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This is a two pitch route, if you haven't done it, get on it, it is one of the best routes in the country; I almost fell off laughing). The mid height belay is formed by a constricted stance (when you have 3 people) on top of a chock stone at the front of a cave. I led the first pitch and being out of slings built the 3-point anchor with the ropes. In order to make the stance more readable (which given what happen is somewhat comic) and easier, when the second (Pete) arrived I rebuilt the belay using slings he had cleaned to facilitate tying 3 climbers into a powerpoint and swapping ends of the rope so Pete could lead the final pitch. The third arrived and clipped into the powerpoint. The stance is constricted, the cave and powerpoint dark, the light from month of the cave bright. Pete is tied in with a rope, I'm tied in with both ropes, the third is tied in with one rope. Pete went to clip directly into the powerpoint with a daisy (PAS-style). This was difficult for him as the powerpoint was below him and out of sight, it was also under a mess of other ropes tying us in, or going from me to the anchor pieces. Given this difficultly I grabbed the PAS and clipped Pete into the powerpoint. A while later Pete found his PAS was not clipped to the power point, yet its twist lock carabiner was. And hence he was probably not tied to the cliff (assuming at this point he had untied his first attachment point, I can't remember). Falling off the chockstone would be fatal.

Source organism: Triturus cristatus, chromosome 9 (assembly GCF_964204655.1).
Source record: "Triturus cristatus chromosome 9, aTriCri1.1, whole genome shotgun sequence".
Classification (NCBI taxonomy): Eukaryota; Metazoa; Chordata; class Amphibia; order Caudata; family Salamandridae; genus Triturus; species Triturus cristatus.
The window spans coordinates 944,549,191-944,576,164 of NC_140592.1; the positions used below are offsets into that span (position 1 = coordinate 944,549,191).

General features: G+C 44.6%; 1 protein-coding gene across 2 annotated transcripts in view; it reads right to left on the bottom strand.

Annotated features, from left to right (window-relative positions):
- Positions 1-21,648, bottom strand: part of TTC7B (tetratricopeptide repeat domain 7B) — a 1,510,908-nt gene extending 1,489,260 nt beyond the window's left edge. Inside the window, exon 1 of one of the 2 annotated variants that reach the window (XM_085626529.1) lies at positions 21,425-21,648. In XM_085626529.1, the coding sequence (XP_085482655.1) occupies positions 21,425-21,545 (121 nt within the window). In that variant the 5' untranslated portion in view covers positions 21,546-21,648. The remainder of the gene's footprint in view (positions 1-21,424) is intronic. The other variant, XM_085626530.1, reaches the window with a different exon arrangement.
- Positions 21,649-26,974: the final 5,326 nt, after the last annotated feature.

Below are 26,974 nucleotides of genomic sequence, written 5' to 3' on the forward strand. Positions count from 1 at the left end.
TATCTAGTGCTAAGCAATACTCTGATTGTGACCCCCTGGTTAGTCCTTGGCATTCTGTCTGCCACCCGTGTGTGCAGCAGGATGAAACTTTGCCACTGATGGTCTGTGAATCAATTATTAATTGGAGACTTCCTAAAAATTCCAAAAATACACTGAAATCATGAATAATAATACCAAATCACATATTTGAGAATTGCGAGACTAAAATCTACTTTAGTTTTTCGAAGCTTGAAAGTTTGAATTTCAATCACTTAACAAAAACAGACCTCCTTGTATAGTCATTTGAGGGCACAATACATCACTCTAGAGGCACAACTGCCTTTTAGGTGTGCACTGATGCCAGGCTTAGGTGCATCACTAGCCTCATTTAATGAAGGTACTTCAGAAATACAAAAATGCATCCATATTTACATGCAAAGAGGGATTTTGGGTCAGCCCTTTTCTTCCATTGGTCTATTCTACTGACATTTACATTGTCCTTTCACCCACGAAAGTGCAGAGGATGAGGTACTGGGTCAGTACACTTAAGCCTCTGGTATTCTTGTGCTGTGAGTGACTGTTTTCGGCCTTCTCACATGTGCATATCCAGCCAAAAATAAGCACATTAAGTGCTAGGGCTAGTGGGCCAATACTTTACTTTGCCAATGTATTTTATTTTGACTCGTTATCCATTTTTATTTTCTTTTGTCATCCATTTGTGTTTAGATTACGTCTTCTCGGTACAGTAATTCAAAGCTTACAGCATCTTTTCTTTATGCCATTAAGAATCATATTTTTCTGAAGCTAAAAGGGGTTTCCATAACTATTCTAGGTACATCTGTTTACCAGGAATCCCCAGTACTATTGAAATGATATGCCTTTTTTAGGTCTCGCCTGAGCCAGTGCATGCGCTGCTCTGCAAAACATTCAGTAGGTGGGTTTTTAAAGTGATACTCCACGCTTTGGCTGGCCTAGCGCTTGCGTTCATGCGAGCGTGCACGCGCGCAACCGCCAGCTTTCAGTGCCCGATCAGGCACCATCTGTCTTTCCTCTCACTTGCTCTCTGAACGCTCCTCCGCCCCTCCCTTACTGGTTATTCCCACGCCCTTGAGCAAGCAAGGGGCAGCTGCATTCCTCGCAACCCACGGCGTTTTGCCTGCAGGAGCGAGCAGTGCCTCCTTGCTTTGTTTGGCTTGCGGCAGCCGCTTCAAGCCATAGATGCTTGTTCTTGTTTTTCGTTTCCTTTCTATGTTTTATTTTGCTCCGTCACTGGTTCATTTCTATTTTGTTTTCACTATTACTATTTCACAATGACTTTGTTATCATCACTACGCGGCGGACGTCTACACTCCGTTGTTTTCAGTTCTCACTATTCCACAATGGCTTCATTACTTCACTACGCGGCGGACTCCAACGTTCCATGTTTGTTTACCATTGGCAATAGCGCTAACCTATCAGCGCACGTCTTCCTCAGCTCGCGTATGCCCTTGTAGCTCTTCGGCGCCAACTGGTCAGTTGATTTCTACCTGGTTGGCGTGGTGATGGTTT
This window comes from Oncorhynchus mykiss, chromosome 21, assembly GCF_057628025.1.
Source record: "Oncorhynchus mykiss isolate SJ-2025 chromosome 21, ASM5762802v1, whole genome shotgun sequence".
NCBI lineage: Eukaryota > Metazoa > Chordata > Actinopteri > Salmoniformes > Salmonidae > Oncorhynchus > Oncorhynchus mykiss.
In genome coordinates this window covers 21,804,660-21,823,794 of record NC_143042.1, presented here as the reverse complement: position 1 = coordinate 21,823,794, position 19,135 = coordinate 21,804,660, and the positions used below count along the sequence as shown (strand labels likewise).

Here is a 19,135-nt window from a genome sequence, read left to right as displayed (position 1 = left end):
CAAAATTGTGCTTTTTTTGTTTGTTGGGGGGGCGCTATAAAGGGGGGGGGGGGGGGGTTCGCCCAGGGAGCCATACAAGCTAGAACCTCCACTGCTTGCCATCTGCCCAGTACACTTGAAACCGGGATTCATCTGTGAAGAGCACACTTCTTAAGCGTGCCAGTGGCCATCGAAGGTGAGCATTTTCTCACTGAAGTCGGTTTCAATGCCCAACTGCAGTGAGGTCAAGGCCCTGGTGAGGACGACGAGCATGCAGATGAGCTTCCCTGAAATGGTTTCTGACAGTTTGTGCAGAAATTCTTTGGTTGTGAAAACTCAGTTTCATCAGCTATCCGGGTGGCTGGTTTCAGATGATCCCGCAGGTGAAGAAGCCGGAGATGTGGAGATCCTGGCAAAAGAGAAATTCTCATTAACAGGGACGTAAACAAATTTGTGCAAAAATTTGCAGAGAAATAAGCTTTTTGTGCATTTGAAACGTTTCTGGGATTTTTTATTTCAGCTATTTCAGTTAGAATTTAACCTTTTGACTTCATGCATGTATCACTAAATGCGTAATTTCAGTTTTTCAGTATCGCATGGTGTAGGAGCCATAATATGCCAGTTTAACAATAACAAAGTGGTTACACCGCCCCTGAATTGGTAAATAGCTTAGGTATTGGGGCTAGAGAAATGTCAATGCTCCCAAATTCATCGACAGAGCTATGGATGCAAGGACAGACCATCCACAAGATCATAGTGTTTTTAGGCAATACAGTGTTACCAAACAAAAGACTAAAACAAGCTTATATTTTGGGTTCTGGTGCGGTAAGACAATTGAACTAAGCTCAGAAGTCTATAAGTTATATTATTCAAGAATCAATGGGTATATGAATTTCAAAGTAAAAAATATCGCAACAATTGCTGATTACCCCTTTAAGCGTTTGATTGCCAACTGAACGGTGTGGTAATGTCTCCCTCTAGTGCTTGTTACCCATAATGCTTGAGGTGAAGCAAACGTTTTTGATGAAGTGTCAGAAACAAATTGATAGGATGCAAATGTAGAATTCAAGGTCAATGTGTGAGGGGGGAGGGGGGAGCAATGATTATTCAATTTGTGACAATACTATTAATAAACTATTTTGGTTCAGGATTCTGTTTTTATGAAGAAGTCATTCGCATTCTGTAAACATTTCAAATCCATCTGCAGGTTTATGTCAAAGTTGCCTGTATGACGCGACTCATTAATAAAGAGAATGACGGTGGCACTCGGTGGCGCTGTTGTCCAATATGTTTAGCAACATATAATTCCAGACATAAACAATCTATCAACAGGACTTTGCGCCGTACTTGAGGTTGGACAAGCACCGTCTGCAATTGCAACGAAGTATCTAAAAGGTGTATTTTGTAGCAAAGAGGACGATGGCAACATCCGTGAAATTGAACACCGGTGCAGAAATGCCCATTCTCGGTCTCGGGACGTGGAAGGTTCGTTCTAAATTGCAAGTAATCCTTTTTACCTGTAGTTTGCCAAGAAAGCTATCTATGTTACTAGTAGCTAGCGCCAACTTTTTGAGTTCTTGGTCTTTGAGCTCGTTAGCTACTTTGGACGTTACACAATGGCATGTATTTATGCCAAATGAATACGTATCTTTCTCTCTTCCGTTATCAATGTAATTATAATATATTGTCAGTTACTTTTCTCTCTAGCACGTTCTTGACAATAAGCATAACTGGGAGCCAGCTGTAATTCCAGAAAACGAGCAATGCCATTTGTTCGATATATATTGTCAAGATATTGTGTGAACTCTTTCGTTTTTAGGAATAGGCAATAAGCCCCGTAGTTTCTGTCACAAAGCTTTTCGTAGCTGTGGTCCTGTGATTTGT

On a sunny bank holiday I was photographing my friend climbing at Mother Carey’s from an abseil rope. The tide was coming in rapidly and quite a few groups were on the face finishing their routes. A climber in the cave which is an optional belay on one of the routes shouted to me asking if, from my vantage point, I could communicate with his second- a combination of the sound of the sea and the angle of the rock meant that he was unable to let her know that he’d reached the cave and was going to belay from it. Matters were complicated by rope drag which meant that he could not tell how much rope he had pulled in. At first I could only see the ropes leading down and out of view but soon I was able to let him know that his partner was climbing the pitch and was actually not too far from reaching his stance. He did not receive this news as cheerfully as I expected and the reason became clear as I saw him hurriedly attach his belay device to the rope- he had not anticipated that his second would have started climbing and, unbeknown to her, she had effectively soloed the pitch!
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